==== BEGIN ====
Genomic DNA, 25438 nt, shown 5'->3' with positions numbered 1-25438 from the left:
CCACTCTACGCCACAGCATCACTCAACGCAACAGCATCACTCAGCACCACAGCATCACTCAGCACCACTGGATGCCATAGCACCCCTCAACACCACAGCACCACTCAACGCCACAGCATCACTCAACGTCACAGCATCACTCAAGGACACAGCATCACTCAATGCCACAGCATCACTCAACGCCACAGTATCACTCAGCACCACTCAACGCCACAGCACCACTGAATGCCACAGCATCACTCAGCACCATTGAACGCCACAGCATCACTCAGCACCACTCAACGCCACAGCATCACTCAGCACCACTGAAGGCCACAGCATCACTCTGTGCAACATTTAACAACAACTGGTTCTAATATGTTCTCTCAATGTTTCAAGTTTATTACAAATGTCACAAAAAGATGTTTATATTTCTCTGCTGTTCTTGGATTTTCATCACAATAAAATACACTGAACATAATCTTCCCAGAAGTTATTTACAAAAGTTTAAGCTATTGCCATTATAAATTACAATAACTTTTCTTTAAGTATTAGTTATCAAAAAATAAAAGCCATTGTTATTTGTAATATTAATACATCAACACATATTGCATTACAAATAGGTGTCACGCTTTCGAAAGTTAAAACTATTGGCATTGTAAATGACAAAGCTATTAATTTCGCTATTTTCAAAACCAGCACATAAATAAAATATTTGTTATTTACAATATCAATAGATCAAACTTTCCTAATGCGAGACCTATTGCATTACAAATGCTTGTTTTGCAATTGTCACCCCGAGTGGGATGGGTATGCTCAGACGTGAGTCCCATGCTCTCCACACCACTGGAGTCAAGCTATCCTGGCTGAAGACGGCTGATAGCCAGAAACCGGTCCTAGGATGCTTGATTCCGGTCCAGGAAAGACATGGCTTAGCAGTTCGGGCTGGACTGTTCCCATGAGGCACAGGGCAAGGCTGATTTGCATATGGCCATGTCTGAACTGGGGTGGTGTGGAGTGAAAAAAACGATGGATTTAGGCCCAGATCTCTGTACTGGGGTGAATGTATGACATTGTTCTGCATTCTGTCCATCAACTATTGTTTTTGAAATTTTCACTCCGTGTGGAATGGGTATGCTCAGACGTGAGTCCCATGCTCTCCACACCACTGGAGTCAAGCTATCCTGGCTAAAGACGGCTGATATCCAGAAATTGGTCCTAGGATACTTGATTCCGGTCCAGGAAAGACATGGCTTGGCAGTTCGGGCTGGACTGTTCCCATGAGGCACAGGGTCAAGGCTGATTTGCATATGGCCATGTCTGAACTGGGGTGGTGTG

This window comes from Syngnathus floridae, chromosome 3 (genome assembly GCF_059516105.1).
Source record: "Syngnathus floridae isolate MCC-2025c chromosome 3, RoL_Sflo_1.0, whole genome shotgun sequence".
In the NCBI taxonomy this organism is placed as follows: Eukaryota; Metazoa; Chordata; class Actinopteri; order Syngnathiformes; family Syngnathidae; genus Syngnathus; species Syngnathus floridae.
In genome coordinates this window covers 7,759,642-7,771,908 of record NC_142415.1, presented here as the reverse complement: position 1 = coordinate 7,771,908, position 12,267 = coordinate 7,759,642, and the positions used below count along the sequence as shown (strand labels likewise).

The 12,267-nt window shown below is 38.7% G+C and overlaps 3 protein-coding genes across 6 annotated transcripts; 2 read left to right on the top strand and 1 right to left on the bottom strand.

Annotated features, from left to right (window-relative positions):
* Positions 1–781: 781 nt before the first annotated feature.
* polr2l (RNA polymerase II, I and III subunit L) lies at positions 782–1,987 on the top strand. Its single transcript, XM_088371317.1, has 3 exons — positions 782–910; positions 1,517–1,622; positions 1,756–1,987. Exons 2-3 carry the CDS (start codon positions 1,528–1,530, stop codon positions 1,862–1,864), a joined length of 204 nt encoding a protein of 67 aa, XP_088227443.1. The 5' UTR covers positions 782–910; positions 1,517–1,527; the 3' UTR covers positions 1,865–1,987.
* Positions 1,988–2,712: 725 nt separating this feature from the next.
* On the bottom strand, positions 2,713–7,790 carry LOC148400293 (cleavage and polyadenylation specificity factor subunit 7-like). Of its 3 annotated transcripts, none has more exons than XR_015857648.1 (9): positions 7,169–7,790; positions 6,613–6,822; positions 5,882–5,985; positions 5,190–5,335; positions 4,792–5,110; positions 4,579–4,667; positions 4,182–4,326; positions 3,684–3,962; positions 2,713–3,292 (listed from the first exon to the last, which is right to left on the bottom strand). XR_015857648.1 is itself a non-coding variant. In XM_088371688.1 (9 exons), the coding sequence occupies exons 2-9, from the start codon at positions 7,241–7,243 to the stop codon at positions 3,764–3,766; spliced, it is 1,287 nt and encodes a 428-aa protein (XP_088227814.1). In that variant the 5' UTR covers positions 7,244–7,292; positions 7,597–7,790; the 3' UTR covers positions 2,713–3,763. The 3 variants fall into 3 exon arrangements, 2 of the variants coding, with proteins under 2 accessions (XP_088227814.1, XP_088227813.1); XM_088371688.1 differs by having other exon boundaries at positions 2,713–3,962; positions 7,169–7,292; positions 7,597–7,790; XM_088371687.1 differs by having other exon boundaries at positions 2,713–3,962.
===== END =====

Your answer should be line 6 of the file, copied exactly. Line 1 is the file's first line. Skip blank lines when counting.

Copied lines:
In genome coordinates this window covers 7,759,642-7,771,908 of record NC_142415.1, presented here as the reverse complement: position 1 = coordinate 7,771,908, position 12,267 = coordinate 7,759,642, and the positions used below count along the sequence as shown (strand labels likewise).